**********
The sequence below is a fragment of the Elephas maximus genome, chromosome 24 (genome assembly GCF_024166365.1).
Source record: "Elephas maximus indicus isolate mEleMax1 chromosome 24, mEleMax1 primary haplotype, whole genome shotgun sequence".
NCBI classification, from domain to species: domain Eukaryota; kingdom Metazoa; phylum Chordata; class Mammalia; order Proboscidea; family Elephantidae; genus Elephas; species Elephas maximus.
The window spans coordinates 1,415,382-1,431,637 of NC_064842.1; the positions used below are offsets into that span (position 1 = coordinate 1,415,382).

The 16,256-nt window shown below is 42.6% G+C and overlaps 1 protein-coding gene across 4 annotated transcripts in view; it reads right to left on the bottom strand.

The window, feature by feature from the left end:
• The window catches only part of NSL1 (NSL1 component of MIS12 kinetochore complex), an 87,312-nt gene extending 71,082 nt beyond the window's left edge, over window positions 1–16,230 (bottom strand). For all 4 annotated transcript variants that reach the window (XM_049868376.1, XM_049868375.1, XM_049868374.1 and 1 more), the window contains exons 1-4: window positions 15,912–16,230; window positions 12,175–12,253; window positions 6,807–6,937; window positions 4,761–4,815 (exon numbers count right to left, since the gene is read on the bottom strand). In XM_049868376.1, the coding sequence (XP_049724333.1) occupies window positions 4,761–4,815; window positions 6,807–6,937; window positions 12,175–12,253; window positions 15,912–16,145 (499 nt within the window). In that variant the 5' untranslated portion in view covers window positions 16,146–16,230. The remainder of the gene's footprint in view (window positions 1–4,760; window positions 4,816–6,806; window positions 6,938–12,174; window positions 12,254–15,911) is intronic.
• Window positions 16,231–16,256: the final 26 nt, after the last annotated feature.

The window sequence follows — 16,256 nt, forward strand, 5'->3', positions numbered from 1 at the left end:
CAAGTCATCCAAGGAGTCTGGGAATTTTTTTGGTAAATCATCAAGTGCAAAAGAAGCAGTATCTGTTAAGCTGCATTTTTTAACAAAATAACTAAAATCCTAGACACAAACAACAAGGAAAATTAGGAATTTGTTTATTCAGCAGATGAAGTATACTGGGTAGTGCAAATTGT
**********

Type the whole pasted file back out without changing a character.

The sequence below is a fragment of the Elephas maximus genome, chromosome 24 (genome assembly GCF_024166365.1).
Source record: "Elephas maximus indicus isolate mEleMax1 chromosome 24, mEleMax1 primary haplotype, whole genome shotgun sequence".
NCBI classification, from domain to species: domain Eukaryota; kingdom Metazoa; phylum Chordata; class Mammalia; order Proboscidea; family Elephantidae; genus Elephas; species Elephas maximus.
The window spans coordinates 1,415,382-1,431,637 of NC_064842.1; the positions used below are offsets into that span (position 1 = coordinate 1,415,382).

The 16,256-nt window shown below is 42.6% G+C and overlaps 1 protein-coding gene across 4 annotated transcripts in view; it reads right to left on the bottom strand.

The window, feature by feature from the left end:
• The window catches only part of NSL1 (NSL1 component of MIS12 kinetochore complex), an 87,312-nt gene extending 71,082 nt beyond the window's left edge, over window positions 1–16,230 (bottom strand). For all 4 annotated transcript variants that reach the window (XM_049868376.1, XM_049868375.1, XM_049868374.1 and 1 more), the window contains exons 1-4: window positions 15,912–16,230; window positions 12,175–12,253; window positions 6,807–6,937; window positions 4,761–4,815 (exon numbers count right to left, since the gene is read on the bottom strand). In XM_049868376.1, the coding sequence (XP_049724333.1) occupies window positions 4,761–4,815; window positions 6,807–6,937; window positions 12,175–12,253; window positions 15,912–16,145 (499 nt within the window). In that variant the 5' untranslated portion in view covers window positions 16,146–16,230. The remainder of the gene's footprint in view (window positions 1–4,760; window positions 4,816–6,806; window positions 6,938–12,174; window positions 12,254–15,911) is intronic.
• Window positions 16,231–16,256: the final 26 nt, after the last annotated feature.

The window sequence follows — 16,256 nt, forward strand, 5'->3', positions numbered from 1 at the left end:
CAAGTCATCCAAGGAGTCTGGGAATTTTTTTGGTAAATCATCAAGTGCAAAAGAAGCAGTATCTGTTAAGCTGCATTTTTTAACAAAATAACTAAAATCCTAGACACAAACAACAAGGAAAATTAGGAATTTGTTTATTCAGCAGATGAAGTATACTGGGTAGTGCAAATTGT